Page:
|Birch Gun Mk II|
Mark II Birch Gun in action during British Army manoeuvres
|Place of origin||United Kingdom|
|Manufacturer||Vickers (chassis), Royal Arsenal (conversion)|
|Weight||11.9 long tons (12,100 kg)|
|Length||19 ft 0 in (5.80 m)|
|Width||7 ft 10 in (2.40 m)|
|Height||7 ft 7 in (2.30 m)|
|Armour||6 mm (0.24 inch) Steel|
|1 x 75 mm (2.95 inch) Gun|
|Engine||1 x Armstrong Siddeley 8-cylinder petrol engine|
90 hp (67 kW)
|119 miles (192 km)|
|Speed||28 mph (45 km/h)|
The Birch Gun was the world's first practical self-propelled artillery gun, built at the Royal Arsenal, Woolwich in 1925. The gun was never highly regarded by the British High Command, purely for prejudicial beliefs and political pressure rather than any real lack of ability. Named after General Sir Noel Birch, who was Master General of Ordnance at the time, the Birch gun had real potential. It was built upon a Vickers Medium Mark II tank chassis and mated originally with the QF 18 pdr (83.8 mm) gun then with a 75 mm field gun. The project was abandoned in 1928 after political pressure killed off any plans to complete the third version of this weapon.
Armament[edit | edit source]
The armament for the original Birch Gun consisted of an Ordnance QF 18 pounder field gun (3.3 inch, 84 mm). This was changed to the 75 mm gun on the Birch gun Mk II and from then on was able to be fired either at ground targets or in the air-defence role, being given a much higher rate of elevation to be fired at enemy aircraft.
Powerplant[edit | edit source]
The Armstrong Siddeley engine was modestly powerful. Being only 8 cylinders it could manage 90 hp for a mild 45 km/h top-speed. However, for its time (late 1920s) it was quite fast.
Variants[edit | edit source]
The initial prototype, the Mark I, made its first appearance in January 1925 and spent the next year undergoing trials and taking part in manoeuvres, mainly with 28 Battery, 9th Field Brigade, Royal Artillery. The lone Mark I was transferred to 20 Battery, 9th Field Brigade RA, who then took delivery of three Mark II Birch Guns in July 1926, followed by a fourth gun in September. This brought the battery strength to five guns, which participated in various field exercises as part of the Experimental Mechanised Force and it successor, the Experimental Armoured Force which was dispersed in February 1929. All five guns were finally withdrawn in June/July 1931, effectively ending the British Army's experiments with tracked self-propelled guns until the advent of various hurriedly improvised vehicles during the Second World War, such as the Bishop, and the Deacon. Two Mark III Birch Guns were produced, but never issued to serving units. These had the guns mounted in revolving barbette-style turrets that increased crew protection but reduced the guns' elevation, so capping their effective range.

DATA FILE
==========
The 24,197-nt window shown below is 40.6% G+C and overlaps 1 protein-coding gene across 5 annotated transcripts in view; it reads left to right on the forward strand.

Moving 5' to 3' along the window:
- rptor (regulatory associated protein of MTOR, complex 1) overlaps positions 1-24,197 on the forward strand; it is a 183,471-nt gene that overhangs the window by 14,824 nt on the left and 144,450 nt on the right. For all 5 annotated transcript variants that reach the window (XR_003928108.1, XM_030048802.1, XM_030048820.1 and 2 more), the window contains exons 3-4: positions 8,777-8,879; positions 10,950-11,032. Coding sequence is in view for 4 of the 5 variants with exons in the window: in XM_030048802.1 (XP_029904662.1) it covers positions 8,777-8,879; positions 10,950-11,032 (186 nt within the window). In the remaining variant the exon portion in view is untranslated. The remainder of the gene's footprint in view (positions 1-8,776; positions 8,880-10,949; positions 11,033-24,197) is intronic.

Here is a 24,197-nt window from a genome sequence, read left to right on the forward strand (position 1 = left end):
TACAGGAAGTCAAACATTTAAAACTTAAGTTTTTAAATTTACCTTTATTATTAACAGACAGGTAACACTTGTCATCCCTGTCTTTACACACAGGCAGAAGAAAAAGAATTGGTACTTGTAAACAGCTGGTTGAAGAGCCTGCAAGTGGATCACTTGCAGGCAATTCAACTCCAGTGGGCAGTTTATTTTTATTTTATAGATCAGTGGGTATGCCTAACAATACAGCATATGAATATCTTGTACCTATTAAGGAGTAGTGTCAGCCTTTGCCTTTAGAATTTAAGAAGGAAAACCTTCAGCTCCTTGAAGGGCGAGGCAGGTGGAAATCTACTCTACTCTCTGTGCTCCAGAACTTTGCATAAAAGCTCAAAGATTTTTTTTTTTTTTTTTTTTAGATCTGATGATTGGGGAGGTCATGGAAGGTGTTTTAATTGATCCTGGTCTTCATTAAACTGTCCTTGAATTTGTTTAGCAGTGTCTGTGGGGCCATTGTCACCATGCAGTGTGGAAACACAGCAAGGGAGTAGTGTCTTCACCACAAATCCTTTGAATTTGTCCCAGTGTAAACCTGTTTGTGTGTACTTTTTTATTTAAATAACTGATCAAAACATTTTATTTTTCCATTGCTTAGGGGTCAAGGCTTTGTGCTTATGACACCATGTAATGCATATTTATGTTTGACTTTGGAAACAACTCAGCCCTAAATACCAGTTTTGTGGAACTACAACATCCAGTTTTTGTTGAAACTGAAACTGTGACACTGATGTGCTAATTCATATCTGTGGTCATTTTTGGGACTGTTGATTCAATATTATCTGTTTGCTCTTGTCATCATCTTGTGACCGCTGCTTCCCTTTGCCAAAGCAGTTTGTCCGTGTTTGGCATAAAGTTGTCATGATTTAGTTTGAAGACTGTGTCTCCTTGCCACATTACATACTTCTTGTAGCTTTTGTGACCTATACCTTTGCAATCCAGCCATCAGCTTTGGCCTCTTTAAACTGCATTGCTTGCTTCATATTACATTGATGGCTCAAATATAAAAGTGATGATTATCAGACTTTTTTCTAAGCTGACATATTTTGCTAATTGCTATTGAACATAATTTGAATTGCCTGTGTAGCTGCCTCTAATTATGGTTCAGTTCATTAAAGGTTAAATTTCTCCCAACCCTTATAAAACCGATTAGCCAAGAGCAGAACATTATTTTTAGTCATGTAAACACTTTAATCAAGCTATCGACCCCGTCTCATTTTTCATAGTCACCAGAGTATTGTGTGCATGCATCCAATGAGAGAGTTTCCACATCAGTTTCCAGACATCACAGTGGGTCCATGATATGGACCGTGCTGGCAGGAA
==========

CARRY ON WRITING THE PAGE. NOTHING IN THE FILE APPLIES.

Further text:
Use[edit | edit source]
The Birch gun was tested as part of the Experimental Mechanised Force in the 1920s. The Force undertook various experiments in mechanized warfare combining tanks and infantry with their own transport.
The composition of the force was:
- reconnaissance group with tankettes and armoured cars,
- battalion of 48 Vickers medium tanks,
- motorised machine gun battalion,
- mechanised artillery regiment- the Birch guns formed one battery of it
- motorised field engineer company.
References[edit | edit source]
- J.B.A. Bailey Field Artillery and Firepower, Oxford, 1989, ISBN 0-85066-810-7, p. 156
- Detail photos of the British 18-pounder 18 pdr QF Field Gun
- Fletcher 1990, p. 58.
- Fletcher, David (1990). Moving the Guns: the Mechanisation of the Royal Artillery, 1854-1939. HMSO. ISBN 0-11-290477-7.
[edit | edit source]
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